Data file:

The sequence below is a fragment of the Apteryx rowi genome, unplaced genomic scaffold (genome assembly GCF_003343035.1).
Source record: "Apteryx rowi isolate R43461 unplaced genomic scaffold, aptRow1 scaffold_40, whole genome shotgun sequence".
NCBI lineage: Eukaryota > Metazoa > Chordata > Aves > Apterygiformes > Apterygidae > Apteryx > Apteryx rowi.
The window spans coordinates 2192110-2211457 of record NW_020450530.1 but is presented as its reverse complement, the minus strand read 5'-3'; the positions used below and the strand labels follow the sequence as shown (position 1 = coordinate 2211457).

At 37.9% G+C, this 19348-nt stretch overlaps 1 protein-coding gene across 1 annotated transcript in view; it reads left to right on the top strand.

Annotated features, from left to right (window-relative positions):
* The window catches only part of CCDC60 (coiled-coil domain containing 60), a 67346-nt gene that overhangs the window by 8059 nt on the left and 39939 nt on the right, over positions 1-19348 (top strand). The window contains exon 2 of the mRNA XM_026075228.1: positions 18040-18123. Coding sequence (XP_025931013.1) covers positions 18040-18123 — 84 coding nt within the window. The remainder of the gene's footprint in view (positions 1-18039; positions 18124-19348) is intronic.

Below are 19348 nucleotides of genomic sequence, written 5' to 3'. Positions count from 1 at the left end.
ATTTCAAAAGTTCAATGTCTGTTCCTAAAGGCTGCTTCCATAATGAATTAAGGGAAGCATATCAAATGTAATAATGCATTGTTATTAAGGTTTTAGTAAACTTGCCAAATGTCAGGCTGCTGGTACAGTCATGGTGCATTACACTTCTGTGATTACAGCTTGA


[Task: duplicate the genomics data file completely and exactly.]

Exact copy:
The sequence below is a fragment of the Apteryx rowi genome, unplaced genomic scaffold (genome assembly GCF_003343035.1).
Source record: "Apteryx rowi isolate R43461 unplaced genomic scaffold, aptRow1 scaffold_40, whole genome shotgun sequence".
NCBI lineage: Eukaryota > Metazoa > Chordata > Aves > Apterygiformes > Apterygidae > Apteryx > Apteryx rowi.
The window spans coordinates 2192110-2211457 of record NW_020450530.1 but is presented as its reverse complement, the minus strand read 5'-3'; the positions used below and the strand labels follow the sequence as shown (position 1 = coordinate 2211457).

At 37.9% G+C, this 19348-nt stretch overlaps 1 protein-coding gene across 1 annotated transcript in view; it reads left to right on the top strand.

Annotated features, from left to right (window-relative positions):
* The window catches only part of CCDC60 (coiled-coil domain containing 60), a 67346-nt gene that overhangs the window by 8059 nt on the left and 39939 nt on the right, over positions 1-19348 (top strand). The window contains exon 2 of the mRNA XM_026075228.1: positions 18040-18123. Coding sequence (XP_025931013.1) covers positions 18040-18123 — 84 coding nt within the window. The remainder of the gene's footprint in view (positions 1-18039; positions 18124-19348) is intronic.

Below are 19348 nucleotides of genomic sequence, written 5' to 3'. Positions count from 1 at the left end.
ATTTCAAAAGTTCAATGTCTGTTCCTAAAGGCTGCTTCCATAATGAATTAAGGGAAGCATATCAAATGTAATAATGCATTGTTATTAAGGTTTTAGTAAACTTGCCAAATGTCAGGCTGCTGGTACAGTCATGGTGCATTACACTTCTGTGATTACAGCTTGA